1 mol of dinitrogen tetroxide, N2O4, was introduced into a vessel of volume 10 dm3. At equilibrium 50% had dissociated. Calculate Kc for the reaction.

8. A 0.04 sample of SO3 is introduced into a 3.04 litre vessel and allowed to reach
equilibrium. The amount of SO3 present at equilibrium is found to be 0.0284 mole. Calculate the value of Kc for the reaction 2SO3(g) == 2SO2(g) + O2(g).

10. When 1.0 mole each of ethanoic acid and ethanol were allowed to reach equilibrium in a sealed vessel of volume 500 cm3, the amount of ethanoic acid present at equilibrium was found to be 0.33 mole. Calculate the value of Kc for the reaction CH3COOH + CH3CH2OH == CH3COOCH2CH3 + H2O(l)

Work step by step, set up eqm table first, then fill in information
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#3
No need for an atttitude if I was "fully aware" I wouldnt be asking for assistance
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6 years ago
#4
(Original post by PowerPuff)
No need for an atttitude if I was "fully aware" I wouldnt be asking for assistance
ermm, if you have a careful look at my post, intercalated in red comments are worked solutions of one particular question.

the rest, i am sure you are "fully aware" how to do based on that and of course, textbooks. 0
4 years ago
#5
Can you please do question 5.
I am ok with the numbers but when it comes to reading it I find it difficult, (probably because I am dyslexic)
I thought that it ment that there were 0.1 mol dm^-3 of N2O4 at the start.... Anyways I could not work out how to do the question, but I got full marks on the rest of the question. It's just really bothering and my teacher is on paternity leave at the moment and won't be back for a couple of weeks
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4 years ago
#6
(Original post by Katie146)
Can you please do question 5.
I am ok with the numbers but when it comes to reading it I find it difficult, (probably because I am dyslexic)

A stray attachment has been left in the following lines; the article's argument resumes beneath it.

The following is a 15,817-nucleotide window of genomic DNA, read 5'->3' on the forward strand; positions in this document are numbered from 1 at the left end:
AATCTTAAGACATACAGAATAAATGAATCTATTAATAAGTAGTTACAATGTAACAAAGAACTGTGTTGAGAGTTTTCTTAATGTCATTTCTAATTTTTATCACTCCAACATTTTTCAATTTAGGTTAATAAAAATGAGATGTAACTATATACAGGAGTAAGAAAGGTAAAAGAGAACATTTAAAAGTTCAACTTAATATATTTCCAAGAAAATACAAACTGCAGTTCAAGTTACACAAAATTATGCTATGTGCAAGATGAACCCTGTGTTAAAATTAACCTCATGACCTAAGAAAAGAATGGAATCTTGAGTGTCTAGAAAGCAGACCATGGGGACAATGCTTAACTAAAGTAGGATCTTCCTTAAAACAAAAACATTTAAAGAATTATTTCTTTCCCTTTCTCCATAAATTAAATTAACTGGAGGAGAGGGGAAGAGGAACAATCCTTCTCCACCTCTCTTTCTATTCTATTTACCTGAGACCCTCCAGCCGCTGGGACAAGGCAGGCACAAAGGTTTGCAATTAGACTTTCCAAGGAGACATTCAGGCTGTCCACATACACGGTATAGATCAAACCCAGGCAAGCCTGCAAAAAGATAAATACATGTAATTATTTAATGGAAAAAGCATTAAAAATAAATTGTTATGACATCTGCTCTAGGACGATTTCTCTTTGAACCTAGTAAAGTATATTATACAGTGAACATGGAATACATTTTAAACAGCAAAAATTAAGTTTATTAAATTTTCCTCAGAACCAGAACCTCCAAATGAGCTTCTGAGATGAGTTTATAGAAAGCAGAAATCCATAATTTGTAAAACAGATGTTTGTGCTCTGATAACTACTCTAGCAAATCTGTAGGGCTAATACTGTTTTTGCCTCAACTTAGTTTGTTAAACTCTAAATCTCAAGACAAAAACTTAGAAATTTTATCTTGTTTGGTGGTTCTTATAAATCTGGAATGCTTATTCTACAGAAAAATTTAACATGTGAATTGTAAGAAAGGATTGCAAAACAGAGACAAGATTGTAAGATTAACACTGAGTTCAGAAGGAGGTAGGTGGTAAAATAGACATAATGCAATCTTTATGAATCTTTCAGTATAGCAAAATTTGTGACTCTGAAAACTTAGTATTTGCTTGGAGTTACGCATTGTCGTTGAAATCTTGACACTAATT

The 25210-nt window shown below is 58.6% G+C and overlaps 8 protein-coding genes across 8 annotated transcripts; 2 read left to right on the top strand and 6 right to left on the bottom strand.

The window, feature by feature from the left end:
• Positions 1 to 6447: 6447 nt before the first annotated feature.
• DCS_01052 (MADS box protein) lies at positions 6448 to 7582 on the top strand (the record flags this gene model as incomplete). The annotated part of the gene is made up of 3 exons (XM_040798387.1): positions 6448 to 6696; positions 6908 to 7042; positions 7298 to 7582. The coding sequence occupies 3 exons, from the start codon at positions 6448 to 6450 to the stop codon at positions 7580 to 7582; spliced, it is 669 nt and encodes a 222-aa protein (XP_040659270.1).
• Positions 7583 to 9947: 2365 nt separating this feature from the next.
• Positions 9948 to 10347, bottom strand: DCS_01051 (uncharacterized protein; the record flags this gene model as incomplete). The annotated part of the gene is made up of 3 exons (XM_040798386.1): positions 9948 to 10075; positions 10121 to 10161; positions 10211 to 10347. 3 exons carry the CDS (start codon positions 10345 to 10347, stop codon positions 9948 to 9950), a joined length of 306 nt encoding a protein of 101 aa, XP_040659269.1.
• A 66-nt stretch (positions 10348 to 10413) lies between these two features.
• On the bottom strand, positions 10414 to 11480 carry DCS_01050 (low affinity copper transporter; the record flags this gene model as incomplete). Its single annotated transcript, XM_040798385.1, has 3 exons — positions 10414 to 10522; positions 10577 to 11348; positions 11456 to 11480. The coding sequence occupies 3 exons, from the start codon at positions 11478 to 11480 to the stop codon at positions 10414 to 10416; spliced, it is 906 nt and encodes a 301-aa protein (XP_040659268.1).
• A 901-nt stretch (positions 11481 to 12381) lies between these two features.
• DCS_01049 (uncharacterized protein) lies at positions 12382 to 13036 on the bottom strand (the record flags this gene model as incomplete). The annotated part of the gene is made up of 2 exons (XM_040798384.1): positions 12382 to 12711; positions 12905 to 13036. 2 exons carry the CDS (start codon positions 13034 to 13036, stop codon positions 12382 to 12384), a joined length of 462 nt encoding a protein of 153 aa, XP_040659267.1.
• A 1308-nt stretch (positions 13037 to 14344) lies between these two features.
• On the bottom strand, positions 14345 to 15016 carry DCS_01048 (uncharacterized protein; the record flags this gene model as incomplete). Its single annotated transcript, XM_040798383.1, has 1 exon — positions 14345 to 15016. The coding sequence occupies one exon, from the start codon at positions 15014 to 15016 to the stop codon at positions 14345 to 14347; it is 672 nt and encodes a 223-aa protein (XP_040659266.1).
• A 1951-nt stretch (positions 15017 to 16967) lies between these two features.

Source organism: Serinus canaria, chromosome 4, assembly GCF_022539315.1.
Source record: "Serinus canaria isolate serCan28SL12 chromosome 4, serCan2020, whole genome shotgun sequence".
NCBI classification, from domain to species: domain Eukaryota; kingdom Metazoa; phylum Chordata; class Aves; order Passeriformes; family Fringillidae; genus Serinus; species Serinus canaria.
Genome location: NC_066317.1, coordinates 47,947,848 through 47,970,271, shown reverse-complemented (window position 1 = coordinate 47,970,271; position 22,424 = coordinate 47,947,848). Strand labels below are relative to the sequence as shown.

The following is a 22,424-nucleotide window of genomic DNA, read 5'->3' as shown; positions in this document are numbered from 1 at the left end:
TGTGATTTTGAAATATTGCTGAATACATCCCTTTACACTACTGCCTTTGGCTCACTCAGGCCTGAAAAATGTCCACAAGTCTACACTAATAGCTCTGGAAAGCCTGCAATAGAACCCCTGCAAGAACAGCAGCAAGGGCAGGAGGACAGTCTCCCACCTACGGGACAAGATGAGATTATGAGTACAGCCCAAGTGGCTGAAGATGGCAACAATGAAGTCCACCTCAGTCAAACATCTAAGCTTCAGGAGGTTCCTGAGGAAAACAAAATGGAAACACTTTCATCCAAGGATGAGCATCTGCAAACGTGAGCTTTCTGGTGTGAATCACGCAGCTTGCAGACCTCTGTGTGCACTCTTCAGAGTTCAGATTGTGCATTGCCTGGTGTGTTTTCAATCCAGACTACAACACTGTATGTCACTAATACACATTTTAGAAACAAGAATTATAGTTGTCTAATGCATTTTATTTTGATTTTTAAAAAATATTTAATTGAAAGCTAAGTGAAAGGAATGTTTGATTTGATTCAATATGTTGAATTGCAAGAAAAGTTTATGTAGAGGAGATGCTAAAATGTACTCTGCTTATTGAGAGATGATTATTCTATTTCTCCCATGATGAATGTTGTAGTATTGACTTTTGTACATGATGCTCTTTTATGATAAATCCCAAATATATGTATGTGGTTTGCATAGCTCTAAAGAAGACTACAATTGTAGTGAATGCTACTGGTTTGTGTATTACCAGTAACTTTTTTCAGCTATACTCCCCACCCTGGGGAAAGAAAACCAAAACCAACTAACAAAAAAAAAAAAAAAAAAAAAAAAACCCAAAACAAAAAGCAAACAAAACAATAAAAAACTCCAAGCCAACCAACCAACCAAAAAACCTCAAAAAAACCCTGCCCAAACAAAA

I thought that it ment that there were 0.1 mol dm^-3 of N2O4 at the start.... Anyways I could not work out how to do the question, but I got full marks on the rest of the question. It's just really bothering and my teacher is on paternity leave at the moment and won't be back for a couple of weeks
5. Consider the equilibrium: N2O4(g) <==> 2NO2(g).
1 mol of dinitrogen tetroxide, N2O4, was introduced into a vessel of volume 10 dm3. At equilibrium 50% had dissociated. Calculate Kc for the reaction

If 50% have dissociated then this means 0.5 mol

At equilibrium there are 0.5 mol N2O4 remaining

and 1.0 mol NO2 formed.

Vessel is 10dm3 hence to get concentrations divide moles by 10

N2O4 = 0.05 mol dm-3
NO2 = 0.1 mol dm-3

Now plug values into the equilibrium law equation:

kc = (0.1)2/0.05

kc = 0.01/0.05 = 0.2
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4 years ago
#7
(Original post by charco)
5. Consider the equilibrium: N2O4(g) <==> 2NO2(g).
1 mol of dinitrogen tetroxide, N2O4, was introduced into a vessel of volume 10 dm3. At equilibrium 50% had dissociated. Calculate Kc for the reaction

If 50% have dissociated then this means 0.5 mol

At equilibrium there are 0.5 mol N2O4 remaining

and 1.0 mol NO2 formed.

Vessel is 10dm3 hence to get concentrations divide moles by 10

N2O4 = 0.05 mol dm-3
NO2 = 0.1 mol dm-3

Now plug values into the equilibrium law equation:

kc = (0.1)2/0.05

kc = 0.01/0.05 = 0.2
Thank you so much. It seams so simple now...